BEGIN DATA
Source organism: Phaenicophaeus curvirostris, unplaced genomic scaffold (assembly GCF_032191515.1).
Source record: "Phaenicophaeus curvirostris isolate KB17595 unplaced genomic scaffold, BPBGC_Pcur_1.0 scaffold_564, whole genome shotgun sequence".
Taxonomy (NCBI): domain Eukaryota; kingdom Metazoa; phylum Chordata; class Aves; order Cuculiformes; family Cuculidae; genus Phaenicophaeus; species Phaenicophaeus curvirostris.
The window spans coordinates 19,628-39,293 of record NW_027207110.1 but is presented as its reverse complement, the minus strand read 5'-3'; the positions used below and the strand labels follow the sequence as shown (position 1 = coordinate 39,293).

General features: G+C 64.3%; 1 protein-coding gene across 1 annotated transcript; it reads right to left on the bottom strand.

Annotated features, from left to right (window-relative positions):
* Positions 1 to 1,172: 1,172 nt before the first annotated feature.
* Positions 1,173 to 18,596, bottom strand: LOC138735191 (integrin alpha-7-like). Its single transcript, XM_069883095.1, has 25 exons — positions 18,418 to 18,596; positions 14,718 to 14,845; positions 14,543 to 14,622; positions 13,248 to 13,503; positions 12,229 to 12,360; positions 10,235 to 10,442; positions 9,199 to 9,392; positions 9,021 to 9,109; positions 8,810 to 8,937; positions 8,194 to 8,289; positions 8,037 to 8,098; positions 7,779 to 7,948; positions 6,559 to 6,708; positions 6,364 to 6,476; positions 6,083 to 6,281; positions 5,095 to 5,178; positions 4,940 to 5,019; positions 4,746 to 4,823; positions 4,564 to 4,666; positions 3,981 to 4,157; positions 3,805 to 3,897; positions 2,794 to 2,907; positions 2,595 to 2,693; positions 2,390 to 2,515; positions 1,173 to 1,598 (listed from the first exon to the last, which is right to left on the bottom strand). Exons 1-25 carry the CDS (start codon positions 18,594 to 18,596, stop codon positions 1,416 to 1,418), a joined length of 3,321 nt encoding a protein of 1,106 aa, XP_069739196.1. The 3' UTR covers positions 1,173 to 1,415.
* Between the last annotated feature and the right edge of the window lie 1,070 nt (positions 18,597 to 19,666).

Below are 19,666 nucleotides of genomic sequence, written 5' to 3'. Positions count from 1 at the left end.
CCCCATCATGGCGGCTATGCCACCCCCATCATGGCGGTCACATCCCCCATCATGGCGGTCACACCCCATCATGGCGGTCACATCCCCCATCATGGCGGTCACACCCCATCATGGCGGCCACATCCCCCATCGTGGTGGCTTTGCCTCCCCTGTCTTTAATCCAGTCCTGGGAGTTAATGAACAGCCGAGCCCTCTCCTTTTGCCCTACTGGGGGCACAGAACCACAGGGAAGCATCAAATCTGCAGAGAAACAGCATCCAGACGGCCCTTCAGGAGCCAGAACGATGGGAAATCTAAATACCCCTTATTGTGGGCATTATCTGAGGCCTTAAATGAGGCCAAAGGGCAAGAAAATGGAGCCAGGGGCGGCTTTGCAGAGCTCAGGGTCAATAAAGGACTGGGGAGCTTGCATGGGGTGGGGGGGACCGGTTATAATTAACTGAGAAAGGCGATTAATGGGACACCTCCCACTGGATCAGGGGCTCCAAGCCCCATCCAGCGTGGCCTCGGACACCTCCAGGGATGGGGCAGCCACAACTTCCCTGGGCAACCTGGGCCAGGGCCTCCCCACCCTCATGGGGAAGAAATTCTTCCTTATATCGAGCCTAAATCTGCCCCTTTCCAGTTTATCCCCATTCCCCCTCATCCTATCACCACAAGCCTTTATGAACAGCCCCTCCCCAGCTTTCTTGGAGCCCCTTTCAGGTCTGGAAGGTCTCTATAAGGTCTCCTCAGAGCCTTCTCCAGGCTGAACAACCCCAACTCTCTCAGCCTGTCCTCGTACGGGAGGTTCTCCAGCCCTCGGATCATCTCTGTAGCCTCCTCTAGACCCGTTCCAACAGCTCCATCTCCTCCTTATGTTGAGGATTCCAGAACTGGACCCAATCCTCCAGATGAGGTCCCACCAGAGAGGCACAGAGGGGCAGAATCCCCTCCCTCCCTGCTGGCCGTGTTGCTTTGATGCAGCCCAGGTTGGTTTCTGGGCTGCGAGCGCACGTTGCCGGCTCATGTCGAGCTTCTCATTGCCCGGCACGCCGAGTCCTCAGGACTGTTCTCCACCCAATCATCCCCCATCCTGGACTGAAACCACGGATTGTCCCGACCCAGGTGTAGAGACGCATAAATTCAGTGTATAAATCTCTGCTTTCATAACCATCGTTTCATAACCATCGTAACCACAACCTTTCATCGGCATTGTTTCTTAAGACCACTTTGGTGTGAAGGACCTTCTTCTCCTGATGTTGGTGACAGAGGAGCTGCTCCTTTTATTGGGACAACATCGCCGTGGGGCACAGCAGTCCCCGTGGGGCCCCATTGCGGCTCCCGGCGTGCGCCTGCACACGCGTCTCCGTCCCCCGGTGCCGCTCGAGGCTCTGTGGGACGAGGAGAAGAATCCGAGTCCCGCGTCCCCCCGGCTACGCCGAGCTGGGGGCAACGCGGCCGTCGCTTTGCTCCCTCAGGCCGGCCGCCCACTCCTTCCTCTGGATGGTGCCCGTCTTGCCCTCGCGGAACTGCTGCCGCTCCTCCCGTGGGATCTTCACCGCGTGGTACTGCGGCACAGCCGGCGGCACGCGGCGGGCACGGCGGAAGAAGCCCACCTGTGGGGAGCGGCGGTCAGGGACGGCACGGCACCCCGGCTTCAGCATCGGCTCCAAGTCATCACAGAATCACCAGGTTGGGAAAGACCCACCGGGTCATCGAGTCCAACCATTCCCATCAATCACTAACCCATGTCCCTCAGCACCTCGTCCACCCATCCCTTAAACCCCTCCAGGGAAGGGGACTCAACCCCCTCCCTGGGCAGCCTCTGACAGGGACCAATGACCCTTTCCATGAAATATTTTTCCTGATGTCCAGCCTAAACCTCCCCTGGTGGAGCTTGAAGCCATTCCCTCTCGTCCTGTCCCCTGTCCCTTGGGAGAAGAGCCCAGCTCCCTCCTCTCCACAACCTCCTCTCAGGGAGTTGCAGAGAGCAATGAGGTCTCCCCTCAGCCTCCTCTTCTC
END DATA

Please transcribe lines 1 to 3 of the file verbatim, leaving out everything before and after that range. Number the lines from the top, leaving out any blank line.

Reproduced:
Source organism: Phaenicophaeus curvirostris, unplaced genomic scaffold (assembly GCF_032191515.1).
Source record: "Phaenicophaeus curvirostris isolate KB17595 unplaced genomic scaffold, BPBGC_Pcur_1.0 scaffold_564, whole genome shotgun sequence".
Taxonomy (NCBI): domain Eukaryota; kingdom Metazoa; phylum Chordata; class Aves; order Cuculiformes; family Cuculidae; genus Phaenicophaeus; species Phaenicophaeus curvirostris.